The company uses a combination of theater and guided public dialogue to help communities address pressing public health and social issues such as combat-related psychological injury, suicide, end-of-life care, police/community relations, prison reform, gun violence, political violence, natural and manmade disaster, domestic violence, substance abuse, and addiction. Theater of War Productions was co-founded by Bryan Doerries and Phyllis Kaufman, who served as producing director from 2009 to 2016. Doerries currently serves as the company’s artistic director.


Brooklyn Public Library is the nation’s sixth largest library system and among the borough’s most democratic civic institutions. BPL offers 72,000 free programs a year for people from all walks of life—immigrants learning a new language, students preparing for college, older adults seeking companionship, aspiring entrepreneurs launching their dreams, children discovering the world, and people of all ages exploring arts and culture. And BPL provides patrons over 3 million opportunities to enjoy one of life’s greatest satisfactions: the discovery of a good book. Learn more at


The Stavros Niarchos Foundation (SNF) is one of the world’s leading private, international philanthropic organizations, making grants in the areas of arts and culture, education, health and sports, and social welfare. Since 1996, the Foundation has committed more than $2.9 billion, through more than 4,500 grants to nonprofit organizations in 124 nations around the world. SNF funds organizations and projects, worldwide, that aim to achieve a broad, lasting and positive impact for society at large, and exhibit strong leadership and sound management. The Foundation also supports projects that facilitate the formation of public-private partnerships as an effective means for serving public welfare.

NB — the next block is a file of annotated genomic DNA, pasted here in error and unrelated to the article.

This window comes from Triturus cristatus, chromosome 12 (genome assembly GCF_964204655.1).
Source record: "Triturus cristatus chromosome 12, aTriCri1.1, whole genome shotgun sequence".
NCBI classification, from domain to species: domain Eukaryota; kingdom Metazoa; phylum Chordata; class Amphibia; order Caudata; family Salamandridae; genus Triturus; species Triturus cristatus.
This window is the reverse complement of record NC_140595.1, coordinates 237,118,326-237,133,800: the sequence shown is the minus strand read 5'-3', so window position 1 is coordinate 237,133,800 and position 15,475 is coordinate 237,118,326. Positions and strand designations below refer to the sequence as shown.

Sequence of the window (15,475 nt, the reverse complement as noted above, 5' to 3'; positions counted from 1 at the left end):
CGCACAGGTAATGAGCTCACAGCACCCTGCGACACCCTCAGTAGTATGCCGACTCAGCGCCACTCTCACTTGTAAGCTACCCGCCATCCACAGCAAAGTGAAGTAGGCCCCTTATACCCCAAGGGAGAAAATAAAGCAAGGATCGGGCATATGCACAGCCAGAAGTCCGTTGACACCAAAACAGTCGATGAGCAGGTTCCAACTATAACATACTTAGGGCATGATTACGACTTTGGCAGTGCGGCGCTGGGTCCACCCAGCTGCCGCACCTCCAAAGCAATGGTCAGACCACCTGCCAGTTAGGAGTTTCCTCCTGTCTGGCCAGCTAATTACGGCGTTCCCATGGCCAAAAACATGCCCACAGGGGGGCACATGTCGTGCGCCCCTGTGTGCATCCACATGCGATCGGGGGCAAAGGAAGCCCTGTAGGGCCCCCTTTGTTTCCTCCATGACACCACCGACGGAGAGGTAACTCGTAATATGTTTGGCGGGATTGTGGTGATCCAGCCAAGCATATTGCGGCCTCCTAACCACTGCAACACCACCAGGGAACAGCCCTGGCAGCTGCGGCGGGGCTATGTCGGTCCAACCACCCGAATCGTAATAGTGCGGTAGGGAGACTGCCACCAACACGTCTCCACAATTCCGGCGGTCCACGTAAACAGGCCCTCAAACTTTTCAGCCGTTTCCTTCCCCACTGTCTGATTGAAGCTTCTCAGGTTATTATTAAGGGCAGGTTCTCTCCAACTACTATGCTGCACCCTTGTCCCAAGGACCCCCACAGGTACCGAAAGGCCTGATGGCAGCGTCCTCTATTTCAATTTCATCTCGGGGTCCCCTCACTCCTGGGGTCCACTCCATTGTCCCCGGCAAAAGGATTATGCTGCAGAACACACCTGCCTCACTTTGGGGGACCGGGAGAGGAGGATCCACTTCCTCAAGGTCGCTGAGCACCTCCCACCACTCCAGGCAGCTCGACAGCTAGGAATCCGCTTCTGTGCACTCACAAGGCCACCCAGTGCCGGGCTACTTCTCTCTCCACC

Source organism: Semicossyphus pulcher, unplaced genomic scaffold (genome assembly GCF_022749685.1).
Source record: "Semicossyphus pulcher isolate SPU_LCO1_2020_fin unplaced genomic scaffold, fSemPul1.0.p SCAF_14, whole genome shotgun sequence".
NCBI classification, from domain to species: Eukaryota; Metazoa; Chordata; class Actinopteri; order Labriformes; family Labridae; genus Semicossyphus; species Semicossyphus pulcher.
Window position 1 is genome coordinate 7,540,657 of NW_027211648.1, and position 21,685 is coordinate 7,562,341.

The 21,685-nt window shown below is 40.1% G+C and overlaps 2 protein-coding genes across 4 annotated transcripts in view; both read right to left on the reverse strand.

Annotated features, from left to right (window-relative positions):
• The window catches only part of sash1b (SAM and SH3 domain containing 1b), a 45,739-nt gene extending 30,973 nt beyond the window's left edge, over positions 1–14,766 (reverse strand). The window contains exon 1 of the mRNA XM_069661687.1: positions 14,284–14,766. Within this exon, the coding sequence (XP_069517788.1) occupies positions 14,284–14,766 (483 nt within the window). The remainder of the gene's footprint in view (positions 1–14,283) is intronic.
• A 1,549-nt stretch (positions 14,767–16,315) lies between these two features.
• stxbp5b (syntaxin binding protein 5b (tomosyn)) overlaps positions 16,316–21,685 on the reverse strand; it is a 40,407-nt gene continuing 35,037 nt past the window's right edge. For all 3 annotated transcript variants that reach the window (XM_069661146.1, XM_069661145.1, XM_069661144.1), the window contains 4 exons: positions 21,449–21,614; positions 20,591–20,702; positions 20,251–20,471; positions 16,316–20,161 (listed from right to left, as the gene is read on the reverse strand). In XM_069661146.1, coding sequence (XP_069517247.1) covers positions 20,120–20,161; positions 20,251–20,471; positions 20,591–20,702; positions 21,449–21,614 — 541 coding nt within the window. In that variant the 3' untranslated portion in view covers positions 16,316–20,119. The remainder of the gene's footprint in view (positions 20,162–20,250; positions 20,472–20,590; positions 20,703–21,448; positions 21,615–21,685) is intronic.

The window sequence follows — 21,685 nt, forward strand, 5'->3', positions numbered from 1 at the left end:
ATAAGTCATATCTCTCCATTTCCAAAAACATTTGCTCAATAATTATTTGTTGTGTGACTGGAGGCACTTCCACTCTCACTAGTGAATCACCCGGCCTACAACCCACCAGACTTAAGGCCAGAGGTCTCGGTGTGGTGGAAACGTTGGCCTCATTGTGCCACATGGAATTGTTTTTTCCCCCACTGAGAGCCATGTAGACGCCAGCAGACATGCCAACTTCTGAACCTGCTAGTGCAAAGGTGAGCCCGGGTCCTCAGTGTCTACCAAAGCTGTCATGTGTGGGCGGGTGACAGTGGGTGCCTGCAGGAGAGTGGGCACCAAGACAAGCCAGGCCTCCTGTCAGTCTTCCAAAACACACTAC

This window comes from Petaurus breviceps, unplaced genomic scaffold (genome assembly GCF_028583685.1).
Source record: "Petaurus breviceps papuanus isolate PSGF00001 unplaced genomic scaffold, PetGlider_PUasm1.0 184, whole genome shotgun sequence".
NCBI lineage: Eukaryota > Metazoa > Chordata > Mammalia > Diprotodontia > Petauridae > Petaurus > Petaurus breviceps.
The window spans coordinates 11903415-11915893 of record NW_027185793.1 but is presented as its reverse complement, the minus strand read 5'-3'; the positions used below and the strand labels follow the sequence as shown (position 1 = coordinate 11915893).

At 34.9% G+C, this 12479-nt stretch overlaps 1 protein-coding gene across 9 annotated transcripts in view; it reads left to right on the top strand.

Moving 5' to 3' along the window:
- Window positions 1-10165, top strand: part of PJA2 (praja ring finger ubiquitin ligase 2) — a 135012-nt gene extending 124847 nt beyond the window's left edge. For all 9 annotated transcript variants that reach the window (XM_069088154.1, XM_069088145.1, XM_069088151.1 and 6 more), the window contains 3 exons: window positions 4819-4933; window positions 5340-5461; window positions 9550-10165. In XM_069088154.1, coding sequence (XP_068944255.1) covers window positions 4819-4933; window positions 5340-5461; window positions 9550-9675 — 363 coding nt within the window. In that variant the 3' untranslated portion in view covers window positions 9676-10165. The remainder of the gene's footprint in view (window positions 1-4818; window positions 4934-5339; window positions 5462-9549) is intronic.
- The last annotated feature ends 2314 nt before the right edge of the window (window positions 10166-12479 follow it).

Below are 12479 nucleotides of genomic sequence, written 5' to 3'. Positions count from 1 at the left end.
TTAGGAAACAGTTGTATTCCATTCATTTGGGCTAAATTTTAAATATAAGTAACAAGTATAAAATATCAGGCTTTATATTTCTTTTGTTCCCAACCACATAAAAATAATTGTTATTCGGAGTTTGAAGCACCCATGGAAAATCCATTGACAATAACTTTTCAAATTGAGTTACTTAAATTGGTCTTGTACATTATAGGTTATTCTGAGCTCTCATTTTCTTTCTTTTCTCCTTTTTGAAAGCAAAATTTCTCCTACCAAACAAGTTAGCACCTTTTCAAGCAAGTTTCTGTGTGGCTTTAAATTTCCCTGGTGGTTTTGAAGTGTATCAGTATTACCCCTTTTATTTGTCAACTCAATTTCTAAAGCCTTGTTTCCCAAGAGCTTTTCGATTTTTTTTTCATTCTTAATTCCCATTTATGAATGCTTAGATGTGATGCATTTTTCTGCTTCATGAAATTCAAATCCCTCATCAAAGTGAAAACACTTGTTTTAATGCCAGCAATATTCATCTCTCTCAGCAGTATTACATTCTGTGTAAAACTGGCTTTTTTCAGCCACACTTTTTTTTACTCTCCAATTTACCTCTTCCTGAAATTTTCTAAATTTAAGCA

The King Lear Project is made possible in part with a grant from the Laurie M. Tisch Illumination Fund. The Illumination Fund is a New York City-based foundation that strives to improve access and opportunity for all New Yorkers. Founded in 2007 by philanthropist Laurie M. Tisch, the Illumination Fund plays an active role in encouraging innovative approaches across a range of issues—reducing mental health stigma, addressing trauma and aging related diseases with support to organizations at the intersection of arts and healthcare, increasing access to healthy food, building healthy communities, supporting economic opportunity and ensuring that arts and arts education are accessible to all—in order to foster healthy and vibrant communities.

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Elizabeth Leitzell